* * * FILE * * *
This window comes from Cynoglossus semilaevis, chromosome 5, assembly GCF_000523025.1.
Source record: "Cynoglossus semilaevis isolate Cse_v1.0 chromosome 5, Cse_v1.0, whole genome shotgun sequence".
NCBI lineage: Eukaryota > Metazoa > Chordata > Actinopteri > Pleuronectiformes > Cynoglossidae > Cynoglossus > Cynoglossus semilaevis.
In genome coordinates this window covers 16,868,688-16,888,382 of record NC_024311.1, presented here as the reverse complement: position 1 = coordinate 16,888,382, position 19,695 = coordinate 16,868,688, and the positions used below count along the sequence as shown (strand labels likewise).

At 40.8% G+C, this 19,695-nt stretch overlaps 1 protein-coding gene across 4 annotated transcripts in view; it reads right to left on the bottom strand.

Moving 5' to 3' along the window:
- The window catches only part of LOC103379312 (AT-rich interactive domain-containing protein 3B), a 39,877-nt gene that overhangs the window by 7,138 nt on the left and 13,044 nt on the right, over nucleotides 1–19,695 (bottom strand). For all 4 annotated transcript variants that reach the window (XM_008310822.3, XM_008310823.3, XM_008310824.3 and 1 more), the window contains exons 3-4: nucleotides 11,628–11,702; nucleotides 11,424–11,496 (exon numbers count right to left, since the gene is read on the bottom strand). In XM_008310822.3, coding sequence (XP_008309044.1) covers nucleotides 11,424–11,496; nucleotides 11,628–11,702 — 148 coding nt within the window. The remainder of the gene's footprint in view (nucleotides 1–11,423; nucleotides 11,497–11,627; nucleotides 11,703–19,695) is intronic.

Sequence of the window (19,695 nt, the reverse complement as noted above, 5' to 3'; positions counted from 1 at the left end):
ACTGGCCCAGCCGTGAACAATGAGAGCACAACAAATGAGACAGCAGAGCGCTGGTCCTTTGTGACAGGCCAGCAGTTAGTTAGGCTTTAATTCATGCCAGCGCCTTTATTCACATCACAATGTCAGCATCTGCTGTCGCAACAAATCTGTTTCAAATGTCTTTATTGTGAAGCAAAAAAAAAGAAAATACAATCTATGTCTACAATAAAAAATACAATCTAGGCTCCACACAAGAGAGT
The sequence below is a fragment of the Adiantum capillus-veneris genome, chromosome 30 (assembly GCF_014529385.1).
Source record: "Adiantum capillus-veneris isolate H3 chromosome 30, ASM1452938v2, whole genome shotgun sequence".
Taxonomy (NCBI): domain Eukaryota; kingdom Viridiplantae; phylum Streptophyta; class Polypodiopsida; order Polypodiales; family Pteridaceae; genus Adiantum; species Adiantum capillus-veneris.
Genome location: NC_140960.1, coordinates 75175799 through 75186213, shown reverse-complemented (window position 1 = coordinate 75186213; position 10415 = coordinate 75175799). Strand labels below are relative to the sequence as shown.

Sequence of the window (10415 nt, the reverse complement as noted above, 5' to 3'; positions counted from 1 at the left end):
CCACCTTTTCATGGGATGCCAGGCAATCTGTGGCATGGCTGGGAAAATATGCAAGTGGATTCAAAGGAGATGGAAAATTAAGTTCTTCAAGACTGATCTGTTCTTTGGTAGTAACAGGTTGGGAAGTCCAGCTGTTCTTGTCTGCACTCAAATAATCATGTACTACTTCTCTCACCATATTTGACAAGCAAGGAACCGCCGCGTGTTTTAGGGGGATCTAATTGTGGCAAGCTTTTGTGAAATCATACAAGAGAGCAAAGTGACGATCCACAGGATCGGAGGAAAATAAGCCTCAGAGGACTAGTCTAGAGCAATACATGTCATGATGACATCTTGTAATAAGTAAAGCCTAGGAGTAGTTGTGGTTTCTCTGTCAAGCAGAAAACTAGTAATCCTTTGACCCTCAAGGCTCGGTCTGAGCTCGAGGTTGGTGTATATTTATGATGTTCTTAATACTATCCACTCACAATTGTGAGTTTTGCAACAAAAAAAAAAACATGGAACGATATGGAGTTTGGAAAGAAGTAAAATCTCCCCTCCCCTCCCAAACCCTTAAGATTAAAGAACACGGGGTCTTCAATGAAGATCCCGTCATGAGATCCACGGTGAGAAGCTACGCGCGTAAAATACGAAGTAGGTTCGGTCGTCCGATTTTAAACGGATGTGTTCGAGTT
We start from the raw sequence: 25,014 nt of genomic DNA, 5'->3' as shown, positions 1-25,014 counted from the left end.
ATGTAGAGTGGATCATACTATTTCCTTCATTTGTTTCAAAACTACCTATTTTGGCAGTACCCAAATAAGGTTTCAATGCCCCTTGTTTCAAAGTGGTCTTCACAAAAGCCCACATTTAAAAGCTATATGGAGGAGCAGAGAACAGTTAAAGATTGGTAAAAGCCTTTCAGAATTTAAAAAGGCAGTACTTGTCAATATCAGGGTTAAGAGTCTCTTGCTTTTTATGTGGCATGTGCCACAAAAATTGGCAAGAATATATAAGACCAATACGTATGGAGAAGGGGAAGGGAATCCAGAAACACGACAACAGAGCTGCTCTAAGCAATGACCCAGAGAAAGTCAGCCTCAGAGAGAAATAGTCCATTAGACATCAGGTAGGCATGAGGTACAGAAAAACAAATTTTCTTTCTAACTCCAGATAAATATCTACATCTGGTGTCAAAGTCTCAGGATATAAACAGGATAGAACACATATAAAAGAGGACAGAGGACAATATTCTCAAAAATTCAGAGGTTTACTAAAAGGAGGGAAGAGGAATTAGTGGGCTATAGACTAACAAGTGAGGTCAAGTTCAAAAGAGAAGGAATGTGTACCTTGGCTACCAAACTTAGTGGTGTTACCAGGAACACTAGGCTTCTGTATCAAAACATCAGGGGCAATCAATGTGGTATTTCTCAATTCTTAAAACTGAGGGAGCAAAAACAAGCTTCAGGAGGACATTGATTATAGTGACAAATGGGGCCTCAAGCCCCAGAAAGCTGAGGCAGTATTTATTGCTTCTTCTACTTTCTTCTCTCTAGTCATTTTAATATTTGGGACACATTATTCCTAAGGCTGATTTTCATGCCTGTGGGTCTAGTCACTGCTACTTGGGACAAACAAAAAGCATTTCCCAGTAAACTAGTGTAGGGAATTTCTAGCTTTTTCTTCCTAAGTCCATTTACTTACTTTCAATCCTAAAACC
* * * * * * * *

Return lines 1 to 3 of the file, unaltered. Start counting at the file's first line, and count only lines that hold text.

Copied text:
This window comes from Cynoglossus semilaevis, chromosome 5, assembly GCF_000523025.1.
Source record: "Cynoglossus semilaevis isolate Cse_v1.0 chromosome 5, Cse_v1.0, whole genome shotgun sequence".
NCBI lineage: Eukaryota > Metazoa > Chordata > Actinopteri > Pleuronectiformes > Cynoglossidae > Cynoglossus > Cynoglossus semilaevis.